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Chinese Domain Market Newsletter
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August 24, 2016 (Wed)

Learning from Chinese domain market data


Yesterday I collected and then presented data from CNNIC surveys on Chinese domain names. Now I'd like to look at the data and see if we can find some trends. While data on .cn is available since 1996, I have not found the same for other extensions until 2005. That's why the .cn chart is the only one that starts from 1996.

The Chinese domain market really took off in 2007, and then suddenly dropped off in 2010 and 2011 caused by .cn rule change (which I'll explain later). However, the market has returned, and has been growing steadily since 2012.



.cn
.cn started its spectacular rise in 2007 amidst speculation spurred by low .cn registration fee (30 cents for example). However, December of 2009 saw a sudden change in direction when the Chinese government announced a new rule which required registrants to submit personal information and photo identification. This rule especially hurt investors outside China as many simply let their domain names drop. (Godaddy even stopped .cn registration in March, 2010 and not resumed until early 2016).

However, genuine demand for .cn domain names from end users once again propelled .cn to grow again, starting 2012. Now that stringent rules are well in place to monitor ownership and operation of .cn, I don't see dramatic fluctuation such as that to occur again. Therefore, large drop (like 50%) in .cn registration is quite unlikely, and growth of .cn will be subject more to economic cycles in China.



.com
Unlike .cn, the growth of .com has been steady and upward. The stringent rule introduced to .cn in 2009 apparently has not affected .com in a significantly way. On the whole, .com is a solid extension in China, sustained by genuine demand from businesses wanting to be present on the internet.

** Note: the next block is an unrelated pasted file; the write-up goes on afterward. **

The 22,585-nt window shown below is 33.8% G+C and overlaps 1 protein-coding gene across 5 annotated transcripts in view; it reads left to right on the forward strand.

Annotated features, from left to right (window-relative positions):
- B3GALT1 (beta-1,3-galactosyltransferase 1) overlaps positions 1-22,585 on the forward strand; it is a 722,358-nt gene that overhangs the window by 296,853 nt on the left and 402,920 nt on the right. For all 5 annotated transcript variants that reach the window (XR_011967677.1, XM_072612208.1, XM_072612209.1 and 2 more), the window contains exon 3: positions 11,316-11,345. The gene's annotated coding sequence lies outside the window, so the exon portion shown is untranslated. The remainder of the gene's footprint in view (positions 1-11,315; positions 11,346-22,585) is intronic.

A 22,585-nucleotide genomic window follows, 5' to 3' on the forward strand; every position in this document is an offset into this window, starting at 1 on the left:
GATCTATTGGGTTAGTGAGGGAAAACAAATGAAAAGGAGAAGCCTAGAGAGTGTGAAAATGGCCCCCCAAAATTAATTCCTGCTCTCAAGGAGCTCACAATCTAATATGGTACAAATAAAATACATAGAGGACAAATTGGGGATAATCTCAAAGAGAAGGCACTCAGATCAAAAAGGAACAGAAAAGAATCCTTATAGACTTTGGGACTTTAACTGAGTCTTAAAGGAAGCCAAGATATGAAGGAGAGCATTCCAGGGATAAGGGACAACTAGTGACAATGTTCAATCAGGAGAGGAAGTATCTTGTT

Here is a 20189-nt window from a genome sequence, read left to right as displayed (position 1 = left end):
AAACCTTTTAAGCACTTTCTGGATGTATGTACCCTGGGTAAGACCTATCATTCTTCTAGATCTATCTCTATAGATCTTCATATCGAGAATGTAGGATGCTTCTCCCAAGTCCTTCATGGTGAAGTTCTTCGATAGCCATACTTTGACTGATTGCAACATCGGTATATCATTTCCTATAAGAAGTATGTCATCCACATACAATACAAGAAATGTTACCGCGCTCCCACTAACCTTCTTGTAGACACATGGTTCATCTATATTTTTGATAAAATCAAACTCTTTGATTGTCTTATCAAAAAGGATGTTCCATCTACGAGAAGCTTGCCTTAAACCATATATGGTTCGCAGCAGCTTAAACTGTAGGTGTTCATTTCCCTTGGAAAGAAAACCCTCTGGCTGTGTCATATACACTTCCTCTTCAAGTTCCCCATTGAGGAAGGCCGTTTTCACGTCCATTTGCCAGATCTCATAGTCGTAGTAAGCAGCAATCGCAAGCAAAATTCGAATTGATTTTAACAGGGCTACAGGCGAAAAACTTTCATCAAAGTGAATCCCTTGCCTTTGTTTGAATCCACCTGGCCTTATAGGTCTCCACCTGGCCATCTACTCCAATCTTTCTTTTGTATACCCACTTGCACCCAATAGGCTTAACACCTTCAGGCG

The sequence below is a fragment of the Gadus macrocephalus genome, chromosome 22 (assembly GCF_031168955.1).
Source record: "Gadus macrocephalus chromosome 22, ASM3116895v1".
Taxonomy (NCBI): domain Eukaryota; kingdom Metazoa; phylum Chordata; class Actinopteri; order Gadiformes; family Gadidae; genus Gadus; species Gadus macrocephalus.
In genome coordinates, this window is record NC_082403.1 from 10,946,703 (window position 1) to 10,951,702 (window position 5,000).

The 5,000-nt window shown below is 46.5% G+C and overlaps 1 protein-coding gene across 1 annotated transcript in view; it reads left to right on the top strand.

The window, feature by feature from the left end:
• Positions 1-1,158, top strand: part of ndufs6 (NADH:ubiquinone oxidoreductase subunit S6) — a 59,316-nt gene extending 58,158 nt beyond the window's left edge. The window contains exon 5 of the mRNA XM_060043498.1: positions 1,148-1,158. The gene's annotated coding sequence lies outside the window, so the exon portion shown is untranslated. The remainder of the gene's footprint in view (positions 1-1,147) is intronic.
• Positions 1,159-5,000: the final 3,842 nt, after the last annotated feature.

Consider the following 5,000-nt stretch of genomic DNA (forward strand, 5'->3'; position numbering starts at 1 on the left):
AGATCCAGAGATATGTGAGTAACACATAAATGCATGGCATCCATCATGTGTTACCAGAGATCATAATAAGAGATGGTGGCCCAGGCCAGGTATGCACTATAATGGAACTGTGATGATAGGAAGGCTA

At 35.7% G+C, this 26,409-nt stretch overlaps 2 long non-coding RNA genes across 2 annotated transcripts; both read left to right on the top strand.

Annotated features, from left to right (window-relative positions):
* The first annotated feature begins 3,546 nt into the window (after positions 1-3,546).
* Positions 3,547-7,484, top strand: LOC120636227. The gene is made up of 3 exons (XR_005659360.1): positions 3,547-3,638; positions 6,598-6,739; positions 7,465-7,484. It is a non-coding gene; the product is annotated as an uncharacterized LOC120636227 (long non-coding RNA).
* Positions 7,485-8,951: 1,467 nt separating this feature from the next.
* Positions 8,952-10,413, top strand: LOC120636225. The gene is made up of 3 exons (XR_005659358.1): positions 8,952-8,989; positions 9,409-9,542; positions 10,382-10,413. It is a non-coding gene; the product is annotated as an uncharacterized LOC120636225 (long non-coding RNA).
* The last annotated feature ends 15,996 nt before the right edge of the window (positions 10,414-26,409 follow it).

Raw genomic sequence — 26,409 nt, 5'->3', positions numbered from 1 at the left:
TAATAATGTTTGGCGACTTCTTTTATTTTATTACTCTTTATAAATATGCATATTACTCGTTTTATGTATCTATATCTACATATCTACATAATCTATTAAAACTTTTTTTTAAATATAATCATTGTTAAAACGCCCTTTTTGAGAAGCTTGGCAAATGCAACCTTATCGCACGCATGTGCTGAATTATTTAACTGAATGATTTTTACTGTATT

.net and .org
Both .net and .org are minor players in China, accounting for only 4.5% and 1% market shares respectively. While they are still growing in numbers, I'm not sure about their future. This is because recently many new extensions as well as country extensions have been promoted in China. For example, according to Namestat.org, there are now 2.3m .top, 1.0m .wang, and 0.9m .win registered in China. They may marginalize .net and .org in the future.




Conclusion
Compare the 710 million internet users with the 1.4 billion Chinese population, we can see the internet still has a large room to grow. The natural user growth, internet startup boom, and strong government initiatives will support continuous long-term growth of the Chinese domain market. The future for domain investors in this market looks good.

As of January 2016, 31 million domain names were registered in China, with 53% by .cn and 35% by .com. Together they account for 88% of the market. So, mainstream domain investment in China is all about .cn and .com, where .cn is king in terms of registration number and .com is king in terms of value and prestige. This trend will probably continue.

Finally, the sudden introduction of a new rule on .cn by the Chinese government in 2009 should remind us of the country risks that we face if we invest in a country extension. For this reason, .com will remain as the most valuable extension in China because of its continued end user demand, USA jurisdiction, and its applicability both inside and outside China.